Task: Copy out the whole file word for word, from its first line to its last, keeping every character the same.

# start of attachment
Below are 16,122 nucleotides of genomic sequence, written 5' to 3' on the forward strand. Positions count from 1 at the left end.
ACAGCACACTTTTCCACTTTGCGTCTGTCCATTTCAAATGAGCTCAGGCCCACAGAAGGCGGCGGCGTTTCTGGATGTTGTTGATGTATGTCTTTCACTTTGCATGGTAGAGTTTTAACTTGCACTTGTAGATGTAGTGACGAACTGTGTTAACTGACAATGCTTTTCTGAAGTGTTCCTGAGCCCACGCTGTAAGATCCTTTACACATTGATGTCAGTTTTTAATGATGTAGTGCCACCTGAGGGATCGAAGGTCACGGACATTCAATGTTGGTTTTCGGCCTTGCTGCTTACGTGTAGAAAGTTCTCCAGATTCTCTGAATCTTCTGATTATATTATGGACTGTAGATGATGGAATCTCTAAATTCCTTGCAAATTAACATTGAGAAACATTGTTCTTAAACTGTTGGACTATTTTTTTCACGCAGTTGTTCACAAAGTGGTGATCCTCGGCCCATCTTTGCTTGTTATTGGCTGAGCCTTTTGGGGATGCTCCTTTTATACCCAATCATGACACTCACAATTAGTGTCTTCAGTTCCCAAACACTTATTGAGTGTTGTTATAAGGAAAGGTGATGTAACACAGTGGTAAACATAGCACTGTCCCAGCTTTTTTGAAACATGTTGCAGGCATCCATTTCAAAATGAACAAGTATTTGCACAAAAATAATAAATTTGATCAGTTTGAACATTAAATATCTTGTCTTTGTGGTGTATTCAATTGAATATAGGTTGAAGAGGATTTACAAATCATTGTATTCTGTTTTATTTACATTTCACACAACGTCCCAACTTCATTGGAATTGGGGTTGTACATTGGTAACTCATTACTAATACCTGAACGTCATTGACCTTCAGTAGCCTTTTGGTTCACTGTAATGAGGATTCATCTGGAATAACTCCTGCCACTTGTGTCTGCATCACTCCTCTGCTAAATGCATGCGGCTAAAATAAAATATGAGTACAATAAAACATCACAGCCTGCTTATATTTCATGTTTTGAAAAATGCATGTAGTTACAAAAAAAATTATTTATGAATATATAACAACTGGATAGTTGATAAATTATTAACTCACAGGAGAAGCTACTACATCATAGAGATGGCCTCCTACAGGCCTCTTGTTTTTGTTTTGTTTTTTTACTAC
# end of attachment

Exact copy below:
Below are 16,122 nucleotides of genomic sequence, written 5' to 3' on the forward strand. Positions count from 1 at the left end.
ACAGCACACTTTTCCACTTTGCGTCTGTCCATTTCAAATGAGCTCAGGCCCACAGAAGGCGGCGGCGTTTCTGGATGTTGTTGATGTATGTCTTTCACTTTGCATGGTAGAGTTTTAACTTGCACTTGTAGATGTAGTGACGAACTGTGTTAACTGACAATGCTTTTCTGAAGTGTTCCTGAGCCCACGCTGTAAGATCCTTTACACATTGATGTCAGTTTTTAATGATGTAGTGCCACCTGAGGGATCGAAGGTCACGGACATTCAATGTTGGTTTTCGGCCTTGCTGCTTACGTGTAGAAAGTTCTCCAGATTCTCTGAATCTTCTGATTATATTATGGACTGTAGATGATGGAATCTCTAAATTCCTTGCAAATTAACATTGAGAAACATTGTTCTTAAACTGTTGGACTATTTTTTTCACGCAGTTGTTCACAAAGTGGTGATCCTCGGCCCATCTTTGCTTGTTATTGGCTGAGCCTTTTGGGGATGCTCCTTTTATACCCAATCATGACACTCACAATTAGTGTCTTCAGTTCCCAAACACTTATTGAGTGTTGTTATAAGGAAAGGTGATGTAACACAGTGGTAAACATAGCACTGTCCCAGCTTTTTTGAAACATGTTGCAGGCATCCATTTCAAAATGAACAAGTATTTGCACAAAAATAATAAATTTGATCAGTTTGAACATTAAATATCTTGTCTTTGTGGTGTATTCAATTGAATATAGGTTGAAGAGGATTTACAAATCATTGTATTCTGTTTTATTTACATTTCACACAACGTCCCAACTTCATTGGAATTGGGGTTGTACATTGGTAACTCATTACTAATACCTGAACGTCATTGACCTTCAGTAGCCTTTTGGTTCACTGTAATGAGGATTCATCTGGAATAACTCCTGCCACTTGTGTCTGCATCACTCCTCTGCTAAATGCATGCGGCTAAAATAAAATATGAGTACAATAAAACATCACAGCCTGCTTATATTTCATGTTTTGAAAAATGCATGTAGTTACAAAAAAAATTATTTATGAATATATAACAACTGGATAGTTGATAAATTATTAACTCACAGGAGAAGCTACTACATCATAGAGATGGCCTCCTACAGGCCTCTTGTTTTTGTTTTGTTTTTTTACTAC